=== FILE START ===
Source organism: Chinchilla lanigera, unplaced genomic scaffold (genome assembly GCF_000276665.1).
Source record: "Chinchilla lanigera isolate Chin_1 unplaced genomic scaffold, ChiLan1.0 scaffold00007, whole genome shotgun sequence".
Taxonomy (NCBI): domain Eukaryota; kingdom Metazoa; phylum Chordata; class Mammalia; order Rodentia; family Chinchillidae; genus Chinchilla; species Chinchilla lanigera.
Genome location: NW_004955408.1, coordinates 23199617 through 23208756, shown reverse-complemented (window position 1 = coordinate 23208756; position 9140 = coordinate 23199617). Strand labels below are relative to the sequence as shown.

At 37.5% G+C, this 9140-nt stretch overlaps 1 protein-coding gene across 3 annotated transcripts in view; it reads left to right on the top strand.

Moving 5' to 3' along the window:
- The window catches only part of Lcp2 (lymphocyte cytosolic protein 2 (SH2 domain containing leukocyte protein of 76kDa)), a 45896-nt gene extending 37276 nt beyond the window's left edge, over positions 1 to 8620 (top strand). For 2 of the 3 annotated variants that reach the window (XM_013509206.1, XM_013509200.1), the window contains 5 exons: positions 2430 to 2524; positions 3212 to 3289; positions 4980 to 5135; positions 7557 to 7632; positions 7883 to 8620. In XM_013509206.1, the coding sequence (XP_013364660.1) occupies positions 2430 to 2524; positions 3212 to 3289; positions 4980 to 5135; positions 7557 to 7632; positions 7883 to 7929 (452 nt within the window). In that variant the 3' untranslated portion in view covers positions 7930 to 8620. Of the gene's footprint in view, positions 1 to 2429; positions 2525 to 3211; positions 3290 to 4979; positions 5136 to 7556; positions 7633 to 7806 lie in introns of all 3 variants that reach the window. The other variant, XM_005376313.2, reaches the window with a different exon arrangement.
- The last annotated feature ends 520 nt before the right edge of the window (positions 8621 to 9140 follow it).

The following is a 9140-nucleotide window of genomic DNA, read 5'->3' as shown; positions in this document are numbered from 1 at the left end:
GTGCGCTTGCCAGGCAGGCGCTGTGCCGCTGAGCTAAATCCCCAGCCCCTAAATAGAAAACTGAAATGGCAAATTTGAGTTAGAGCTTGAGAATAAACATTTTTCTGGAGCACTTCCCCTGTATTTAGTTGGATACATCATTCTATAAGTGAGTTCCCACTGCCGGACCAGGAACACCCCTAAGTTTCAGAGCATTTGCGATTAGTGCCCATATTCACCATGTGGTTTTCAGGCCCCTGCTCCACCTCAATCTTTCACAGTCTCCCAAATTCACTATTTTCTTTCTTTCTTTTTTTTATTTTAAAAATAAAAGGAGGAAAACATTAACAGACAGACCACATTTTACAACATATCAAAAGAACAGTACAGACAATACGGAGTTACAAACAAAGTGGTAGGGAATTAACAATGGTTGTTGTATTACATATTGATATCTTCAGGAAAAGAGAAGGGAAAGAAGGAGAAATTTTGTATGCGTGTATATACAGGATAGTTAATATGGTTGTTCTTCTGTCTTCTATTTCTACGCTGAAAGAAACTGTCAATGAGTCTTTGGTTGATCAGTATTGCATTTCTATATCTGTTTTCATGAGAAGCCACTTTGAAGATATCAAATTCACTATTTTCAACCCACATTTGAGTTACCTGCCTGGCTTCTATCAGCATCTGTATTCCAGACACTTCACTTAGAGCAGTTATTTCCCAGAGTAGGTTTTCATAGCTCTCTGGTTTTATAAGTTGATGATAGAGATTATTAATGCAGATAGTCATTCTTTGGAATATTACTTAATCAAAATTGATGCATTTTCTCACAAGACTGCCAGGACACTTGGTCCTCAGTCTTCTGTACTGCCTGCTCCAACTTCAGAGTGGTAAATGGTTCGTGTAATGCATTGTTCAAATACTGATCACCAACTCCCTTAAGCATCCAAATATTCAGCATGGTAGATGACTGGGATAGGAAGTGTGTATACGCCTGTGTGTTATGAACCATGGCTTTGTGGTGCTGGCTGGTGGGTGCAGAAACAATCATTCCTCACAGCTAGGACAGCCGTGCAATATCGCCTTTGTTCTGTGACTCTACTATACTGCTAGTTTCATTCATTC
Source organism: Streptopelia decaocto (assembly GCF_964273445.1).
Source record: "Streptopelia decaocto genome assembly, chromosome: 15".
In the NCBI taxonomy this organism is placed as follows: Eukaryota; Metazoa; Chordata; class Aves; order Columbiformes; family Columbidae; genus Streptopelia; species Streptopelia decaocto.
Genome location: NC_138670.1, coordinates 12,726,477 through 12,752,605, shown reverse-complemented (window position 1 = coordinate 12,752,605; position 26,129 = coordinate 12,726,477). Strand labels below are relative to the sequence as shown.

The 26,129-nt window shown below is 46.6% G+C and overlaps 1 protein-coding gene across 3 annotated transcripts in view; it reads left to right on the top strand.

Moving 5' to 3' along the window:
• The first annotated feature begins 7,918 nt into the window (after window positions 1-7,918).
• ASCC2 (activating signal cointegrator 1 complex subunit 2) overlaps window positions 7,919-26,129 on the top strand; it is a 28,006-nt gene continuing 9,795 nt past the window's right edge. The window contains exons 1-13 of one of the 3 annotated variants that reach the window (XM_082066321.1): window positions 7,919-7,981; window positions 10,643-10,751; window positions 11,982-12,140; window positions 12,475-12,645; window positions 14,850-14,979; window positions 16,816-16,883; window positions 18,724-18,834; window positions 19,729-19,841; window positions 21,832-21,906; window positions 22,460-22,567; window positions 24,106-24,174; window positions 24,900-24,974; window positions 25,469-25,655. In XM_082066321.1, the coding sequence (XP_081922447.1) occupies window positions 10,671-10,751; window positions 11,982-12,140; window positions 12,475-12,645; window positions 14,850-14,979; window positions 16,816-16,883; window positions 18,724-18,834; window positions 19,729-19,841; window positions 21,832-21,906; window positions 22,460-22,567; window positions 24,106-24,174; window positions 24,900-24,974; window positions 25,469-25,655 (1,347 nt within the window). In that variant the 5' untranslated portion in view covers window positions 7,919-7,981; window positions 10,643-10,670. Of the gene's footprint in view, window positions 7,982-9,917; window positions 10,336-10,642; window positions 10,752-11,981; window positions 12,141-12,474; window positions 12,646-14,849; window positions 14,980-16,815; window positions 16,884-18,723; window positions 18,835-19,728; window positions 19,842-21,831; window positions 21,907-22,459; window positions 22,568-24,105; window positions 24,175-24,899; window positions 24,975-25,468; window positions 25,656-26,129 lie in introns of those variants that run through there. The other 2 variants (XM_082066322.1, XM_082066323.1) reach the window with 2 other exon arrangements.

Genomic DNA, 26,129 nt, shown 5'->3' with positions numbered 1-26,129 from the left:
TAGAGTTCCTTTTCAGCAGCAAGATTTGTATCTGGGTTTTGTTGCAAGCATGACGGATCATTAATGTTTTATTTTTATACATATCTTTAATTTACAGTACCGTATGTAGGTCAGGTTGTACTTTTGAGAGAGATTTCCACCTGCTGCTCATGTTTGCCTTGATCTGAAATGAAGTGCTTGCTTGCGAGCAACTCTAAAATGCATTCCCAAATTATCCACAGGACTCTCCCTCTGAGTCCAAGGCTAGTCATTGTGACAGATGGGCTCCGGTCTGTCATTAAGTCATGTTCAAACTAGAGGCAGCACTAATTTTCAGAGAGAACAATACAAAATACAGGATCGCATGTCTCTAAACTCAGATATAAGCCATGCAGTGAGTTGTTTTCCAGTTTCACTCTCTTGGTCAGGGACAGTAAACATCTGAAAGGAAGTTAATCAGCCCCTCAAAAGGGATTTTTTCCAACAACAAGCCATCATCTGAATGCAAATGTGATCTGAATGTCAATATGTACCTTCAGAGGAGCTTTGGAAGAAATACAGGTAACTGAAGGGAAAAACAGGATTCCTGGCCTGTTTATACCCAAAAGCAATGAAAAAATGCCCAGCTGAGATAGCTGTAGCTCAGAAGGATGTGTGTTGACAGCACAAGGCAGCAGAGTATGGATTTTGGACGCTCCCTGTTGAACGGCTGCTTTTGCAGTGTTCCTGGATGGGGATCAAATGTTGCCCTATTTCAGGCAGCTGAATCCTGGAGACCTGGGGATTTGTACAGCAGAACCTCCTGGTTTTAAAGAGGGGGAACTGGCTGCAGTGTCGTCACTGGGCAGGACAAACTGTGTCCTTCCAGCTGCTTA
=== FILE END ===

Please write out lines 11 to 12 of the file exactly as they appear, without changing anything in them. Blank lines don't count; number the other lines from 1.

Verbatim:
Source organism: Streptopelia decaocto (assembly GCF_964273445.1).
Source record: "Streptopelia decaocto genome assembly, chromosome: 15".